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Commentary On Jeremiah And Lamentations Volume 3 by Jean Calvin

Jeremiah 27:8

8. And it shall come to pass, that the nation and kingdom which will not serve the same Nebuchadnezzar the king of Babylon, and that will not put their neck under the yoke of the king of Babylon, that nation will I punish, saith the LORD, with the sword, and with the famine, and with the pestilence, until I have consumed them by his hand.

8. Erit autem ut gens et regnum, quae non servierint ei, nempe Nebuchadnezer regi Babylonis, et qui non posuerit collum suum sub jugo regis Babylonis, gladio et fame et peste visitabo super gentem illam, dicit Jehova, donec interfecero ipsos in manu ejus.

After having promulgated his decree by the mouth of Jeremiah, God now adds a threatening, in order that the Jews as well as others might willingly, and with resigned and humble minds, undertake the yoke laid on them. The Prophet, indeed, as we have said, had the Jews more especially in view; but he extended, as it were by accident, his prediction to aliens. We hence see why this denunciation of punishment was added. It ought, indeed, to have been enough to say, that Nebuchadnezzar was God's servant to subdue Judea; but as it was a hard thing for the Jews to receive that enemy, nor could they be induced to submit to him, it became necessary to add this threatening, |See what ye do, for ye cannot be stronger than God.| This threatening is indeed included in the former verse; but we know how tardy men are to learn, especially when any false impression has preoccupied their minds. As, then, the Jews refused the authority of Nebuchadnezzar, though the Prophet had testified to them that he was God's servant, they would not have hesitated still to evade and to be refractory, had not their hardness and obduracy been broken by this commination.

And it shall be, that the nation and kingdom, which will not serve him, even Nebuchadnezzar, and not put their neck under his yoke, it shall be, that I shall visit that nation, etc. God speaks without distinction of all nations; but the Jews ought to have reasoned from the less to the greater; for if God would so severely punish the pride of the Gentiles, in case they withdrew themselves from under the yoke of Nebuchadnezzar, how much heavier and more dreadful vengeance ought the Jews to have dreaded, who had been warned by the Prophet, and who doubtless knew that this happened not to them by chance, but that it was God's righteous judgment, by which their sins were punished? Were they obstinately to attempt to shake off the yoke from their neck, would not this have been to fight against God? We now, then, perceive that the Prophet spoke thus indiscriminately of all nations, that he might sharply rebuke the Jews; and he showed that their ferocity would be inexcusable were they not willingly to humble themselves.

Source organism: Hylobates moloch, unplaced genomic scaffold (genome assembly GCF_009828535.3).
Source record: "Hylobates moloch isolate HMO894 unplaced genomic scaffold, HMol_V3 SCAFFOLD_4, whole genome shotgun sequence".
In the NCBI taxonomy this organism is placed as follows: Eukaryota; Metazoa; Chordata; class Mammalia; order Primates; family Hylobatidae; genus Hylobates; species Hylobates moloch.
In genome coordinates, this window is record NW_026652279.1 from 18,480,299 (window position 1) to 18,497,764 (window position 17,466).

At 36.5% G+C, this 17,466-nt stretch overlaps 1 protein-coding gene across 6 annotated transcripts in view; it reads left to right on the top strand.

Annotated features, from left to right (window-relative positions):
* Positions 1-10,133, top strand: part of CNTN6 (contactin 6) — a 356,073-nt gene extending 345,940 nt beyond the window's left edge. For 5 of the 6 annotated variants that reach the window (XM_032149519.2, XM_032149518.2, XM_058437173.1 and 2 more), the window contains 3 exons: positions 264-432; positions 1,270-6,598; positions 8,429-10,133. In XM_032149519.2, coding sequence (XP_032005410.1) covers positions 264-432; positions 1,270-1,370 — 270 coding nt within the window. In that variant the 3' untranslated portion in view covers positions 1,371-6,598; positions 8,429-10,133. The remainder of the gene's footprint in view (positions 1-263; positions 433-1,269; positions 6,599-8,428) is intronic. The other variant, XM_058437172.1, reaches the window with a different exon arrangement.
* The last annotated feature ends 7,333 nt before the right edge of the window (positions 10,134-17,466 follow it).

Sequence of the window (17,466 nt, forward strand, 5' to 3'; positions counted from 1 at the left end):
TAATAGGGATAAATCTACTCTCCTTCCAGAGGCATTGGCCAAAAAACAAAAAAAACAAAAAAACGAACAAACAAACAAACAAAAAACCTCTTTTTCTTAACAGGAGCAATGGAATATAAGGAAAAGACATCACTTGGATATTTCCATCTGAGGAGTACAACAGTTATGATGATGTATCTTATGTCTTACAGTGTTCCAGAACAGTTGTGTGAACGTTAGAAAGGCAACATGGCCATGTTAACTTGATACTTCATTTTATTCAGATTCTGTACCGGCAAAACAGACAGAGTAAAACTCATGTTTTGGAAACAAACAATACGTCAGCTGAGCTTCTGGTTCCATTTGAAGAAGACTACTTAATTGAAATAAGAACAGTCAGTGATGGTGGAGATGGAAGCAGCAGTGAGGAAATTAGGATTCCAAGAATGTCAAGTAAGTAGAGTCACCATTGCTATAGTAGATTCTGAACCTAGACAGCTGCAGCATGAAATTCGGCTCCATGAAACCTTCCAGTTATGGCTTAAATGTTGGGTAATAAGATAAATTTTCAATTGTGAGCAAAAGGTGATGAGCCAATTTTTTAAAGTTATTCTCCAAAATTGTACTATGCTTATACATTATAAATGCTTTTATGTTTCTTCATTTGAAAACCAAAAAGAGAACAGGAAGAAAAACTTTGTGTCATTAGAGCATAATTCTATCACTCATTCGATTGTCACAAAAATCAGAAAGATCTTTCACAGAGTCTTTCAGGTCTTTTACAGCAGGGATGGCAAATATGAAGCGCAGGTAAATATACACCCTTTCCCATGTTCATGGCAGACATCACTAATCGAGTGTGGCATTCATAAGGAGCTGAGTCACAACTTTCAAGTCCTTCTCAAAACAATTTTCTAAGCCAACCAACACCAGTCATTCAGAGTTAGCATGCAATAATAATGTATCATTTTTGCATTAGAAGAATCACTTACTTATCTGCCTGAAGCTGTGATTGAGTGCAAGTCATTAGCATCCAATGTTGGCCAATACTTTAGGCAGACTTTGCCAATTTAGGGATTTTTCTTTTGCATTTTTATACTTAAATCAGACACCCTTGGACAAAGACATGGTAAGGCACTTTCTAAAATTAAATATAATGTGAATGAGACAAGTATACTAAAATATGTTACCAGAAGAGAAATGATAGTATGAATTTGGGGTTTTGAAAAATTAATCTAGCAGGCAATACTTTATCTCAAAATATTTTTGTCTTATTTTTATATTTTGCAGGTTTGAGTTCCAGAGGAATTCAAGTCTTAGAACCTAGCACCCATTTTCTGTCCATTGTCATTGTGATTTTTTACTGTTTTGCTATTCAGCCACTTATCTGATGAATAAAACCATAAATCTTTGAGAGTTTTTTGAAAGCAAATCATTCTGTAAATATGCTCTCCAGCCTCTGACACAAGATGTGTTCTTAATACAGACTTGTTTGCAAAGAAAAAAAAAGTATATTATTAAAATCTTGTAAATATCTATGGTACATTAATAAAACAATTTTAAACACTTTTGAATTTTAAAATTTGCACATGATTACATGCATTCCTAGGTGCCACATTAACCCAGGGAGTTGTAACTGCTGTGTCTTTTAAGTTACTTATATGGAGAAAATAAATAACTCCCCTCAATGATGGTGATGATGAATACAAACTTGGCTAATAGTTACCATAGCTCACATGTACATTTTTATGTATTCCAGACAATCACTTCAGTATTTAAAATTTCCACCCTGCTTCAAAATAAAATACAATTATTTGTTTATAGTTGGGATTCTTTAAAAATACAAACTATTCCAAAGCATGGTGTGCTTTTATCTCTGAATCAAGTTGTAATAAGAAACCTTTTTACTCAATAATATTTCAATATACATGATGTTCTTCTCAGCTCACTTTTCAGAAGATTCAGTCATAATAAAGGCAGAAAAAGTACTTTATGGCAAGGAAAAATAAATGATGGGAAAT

By mentioning twice, Nebuchadnezzar king of Babylon, he seems to imply something important; for they might have objected and said, |What have we to do with a king so distant? and by what right does he now invade our countries? why is he not content with his own burdens? why does he not abide in his own city and in his own land?| And the name of Babylon was at the same time hateful, for they had carried on war with many nations, and reduced the Assyrians under their yoke, who were neighbors to the Jews, and the Assyrians were also in a manner connected with them; and their name was no doubt abhorred by the Jews, on account of the wars perpetually carried on by them. Hence God meets here these objections, and shows that however odious Babylon might be to the Jews, and that however remote Nebuchadnezzar might be from Judea, yet his yoke was to be borne, as it had been so appointed by God. This seems to me to be the reason why Jeremiah repeated the words, Nebuchadnezzar the king of Babylon

There is also a denunciation of punishment, that God would visit with pestilence, famine, and the sword We know that these words are commonly mentioned in Scripture, when it is God's purpose to set forth the signs of his wrath. He has indeed various and innumerable ways by which he chastises us; but these are his most remarkable and most known scourges, the pestilence, the sword, and the famine. He then says, that he would visit the nations who would not obey King Nebuchadnezzar with these three scourges; and at the same time he shews what the end would be, until I slay, or consume them by his hand He not only threatens them with pestilence, famine, and the sword, but he also shows that the end would be such, that the nations who might at first obstinately resist, would yet be constrained to undertake the yoke, and to acknowledge Nebuchadnezzar as their king and master. This is the reason why he says, by his hand

Death might have seemed lighter, if only they could have escaped the tyranny of Nebuchadnezzar; but since both would happen to them, even to be consumed by famine, the sword, and the pestilence, and yet not to be able to escape bondage, it was a miserable prospect indeed. We now then perceive why God speaks of the hand of the King Nebuchadnezzar; it was, that the Jews might know that they could effect nothing by seeking means to escape, for they would at length, willing or unwilling, be brought under the hand and under the yoke of this king.

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